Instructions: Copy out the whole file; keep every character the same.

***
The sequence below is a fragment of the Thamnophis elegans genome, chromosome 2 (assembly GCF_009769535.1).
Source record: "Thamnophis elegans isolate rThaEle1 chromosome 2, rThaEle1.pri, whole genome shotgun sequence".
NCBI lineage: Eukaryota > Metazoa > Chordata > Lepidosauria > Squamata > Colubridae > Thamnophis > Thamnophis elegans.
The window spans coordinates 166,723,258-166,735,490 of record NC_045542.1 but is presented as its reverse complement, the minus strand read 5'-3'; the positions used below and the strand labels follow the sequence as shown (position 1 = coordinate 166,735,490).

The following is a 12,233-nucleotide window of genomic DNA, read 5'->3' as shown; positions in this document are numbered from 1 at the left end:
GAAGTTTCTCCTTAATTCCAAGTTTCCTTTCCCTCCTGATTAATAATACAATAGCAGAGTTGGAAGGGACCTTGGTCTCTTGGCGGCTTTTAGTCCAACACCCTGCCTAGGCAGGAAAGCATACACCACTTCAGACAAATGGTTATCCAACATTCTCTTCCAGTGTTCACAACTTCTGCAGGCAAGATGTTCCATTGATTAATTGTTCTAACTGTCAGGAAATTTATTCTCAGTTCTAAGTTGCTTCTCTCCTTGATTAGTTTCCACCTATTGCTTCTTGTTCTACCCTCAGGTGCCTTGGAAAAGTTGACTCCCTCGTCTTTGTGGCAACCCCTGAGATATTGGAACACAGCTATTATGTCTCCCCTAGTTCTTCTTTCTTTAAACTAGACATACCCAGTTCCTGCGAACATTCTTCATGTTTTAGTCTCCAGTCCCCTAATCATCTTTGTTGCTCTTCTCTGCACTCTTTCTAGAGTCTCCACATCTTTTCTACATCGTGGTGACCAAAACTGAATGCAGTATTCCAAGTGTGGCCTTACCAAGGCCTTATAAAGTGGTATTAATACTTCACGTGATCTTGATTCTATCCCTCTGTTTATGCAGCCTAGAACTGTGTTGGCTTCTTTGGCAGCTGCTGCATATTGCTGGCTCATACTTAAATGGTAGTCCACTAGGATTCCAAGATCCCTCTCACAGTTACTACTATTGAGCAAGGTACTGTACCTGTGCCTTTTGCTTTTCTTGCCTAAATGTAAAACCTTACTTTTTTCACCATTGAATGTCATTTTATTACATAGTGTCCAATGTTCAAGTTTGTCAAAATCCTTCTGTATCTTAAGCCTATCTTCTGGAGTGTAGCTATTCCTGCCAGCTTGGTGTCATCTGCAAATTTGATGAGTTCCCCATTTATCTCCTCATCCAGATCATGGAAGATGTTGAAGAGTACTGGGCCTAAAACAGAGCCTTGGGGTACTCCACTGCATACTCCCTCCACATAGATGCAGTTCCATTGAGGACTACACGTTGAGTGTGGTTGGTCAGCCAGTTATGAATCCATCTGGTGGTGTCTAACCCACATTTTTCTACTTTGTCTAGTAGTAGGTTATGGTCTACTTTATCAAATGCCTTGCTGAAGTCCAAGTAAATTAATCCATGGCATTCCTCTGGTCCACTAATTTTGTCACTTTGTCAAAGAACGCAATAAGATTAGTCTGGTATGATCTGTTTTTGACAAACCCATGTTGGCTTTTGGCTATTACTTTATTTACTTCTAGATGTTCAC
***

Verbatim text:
The sequence below is a fragment of the Thamnophis elegans genome, chromosome 2 (assembly GCF_009769535.1).
Source record: "Thamnophis elegans isolate rThaEle1 chromosome 2, rThaEle1.pri, whole genome shotgun sequence".
NCBI lineage: Eukaryota > Metazoa > Chordata > Lepidosauria > Squamata > Colubridae > Thamnophis > Thamnophis elegans.
The window spans coordinates 166,723,258-166,735,490 of record NC_045542.1 but is presented as its reverse complement, the minus strand read 5'-3'; the positions used below and the strand labels follow the sequence as shown (position 1 = coordinate 166,735,490).

The following is a 12,233-nucleotide window of genomic DNA, read 5'->3' as shown; positions in this document are numbered from 1 at the left end:
GAAGTTTCTCCTTAATTCCAAGTTTCCTTTCCCTCCTGATTAATAATACAATAGCAGAGTTGGAAGGGACCTTGGTCTCTTGGCGGCTTTTAGTCCAACACCCTGCCTAGGCAGGAAAGCATACACCACTTCAGACAAATGGTTATCCAACATTCTCTTCCAGTGTTCACAACTTCTGCAGGCAAGATGTTCCATTGATTAATTGTTCTAACTGTCAGGAAATTTATTCTCAGTTCTAAGTTGCTTCTCTCCTTGATTAGTTTCCACCTATTGCTTCTTGTTCTACCCTCAGGTGCCTTGGAAAAGTTGACTCCCTCGTCTTTGTGGCAACCCCTGAGATATTGGAACACAGCTATTATGTCTCCCCTAGTTCTTCTTTCTTTAAACTAGACATACCCAGTTCCTGCGAACATTCTTCATGTTTTAGTCTCCAGTCCCCTAATCATCTTTGTTGCTCTTCTCTGCACTCTTTCTAGAGTCTCCACATCTTTTCTACATCGTGGTGACCAAAACTGAATGCAGTATTCCAAGTGTGGCCTTACCAAGGCCTTATAAAGTGGTATTAATACTTCACGTGATCTTGATTCTATCCCTCTGTTTATGCAGCCTAGAACTGTGTTGGCTTCTTTGGCAGCTGCTGCATATTGCTGGCTCATACTTAAATGGTAGTCCACTAGGATTCCAAGATCCCTCTCACAGTTACTACTATTGAGCAAGGTACTGTACCTGTGCCTTTTGCTTTTCTTGCCTAAATGTAAAACCTTACTTTTTTCACCATTGAATGTCATTTTATTACATAGTGTCCAATGTTCAAGTTTGTCAAAATCCTTCTGTATCTTAAGCCTATCTTCTGGAGTGTAGCTATTCCTGCCAGCTTGGTGTCATCTGCAAATTTGATGAGTTCCCCATTTATCTCCTCATCCAGATCATGGAAGATGTTGAAGAGTACTGGGCCTAAAACAGAGCCTTGGGGTACTCCACTGCATACTCCCTCCACATAGATGCAGTTCCATTGAGGACTACACGTTGAGTGTGGTTGGTCAGCCAGTTATGAATCCATCTGGTGGTGTCTAACCCACATTTTTCTACTTTGTCTAGTAGTAGGTTATGGTCTACTTTATCAAATGCCTTGCTGAAGTCCAAGTAAATTAATCCATGGCATTCCTCTGGTCCACTAATTTTGTCACTTTGTCAAAGAACGCAATAAGATTAGTCTGGTATGATCTGTTTTTGACAAACCCATGTTGGCTTTTGGCTATTACTTTATTTACTTCTAGATGTTCAC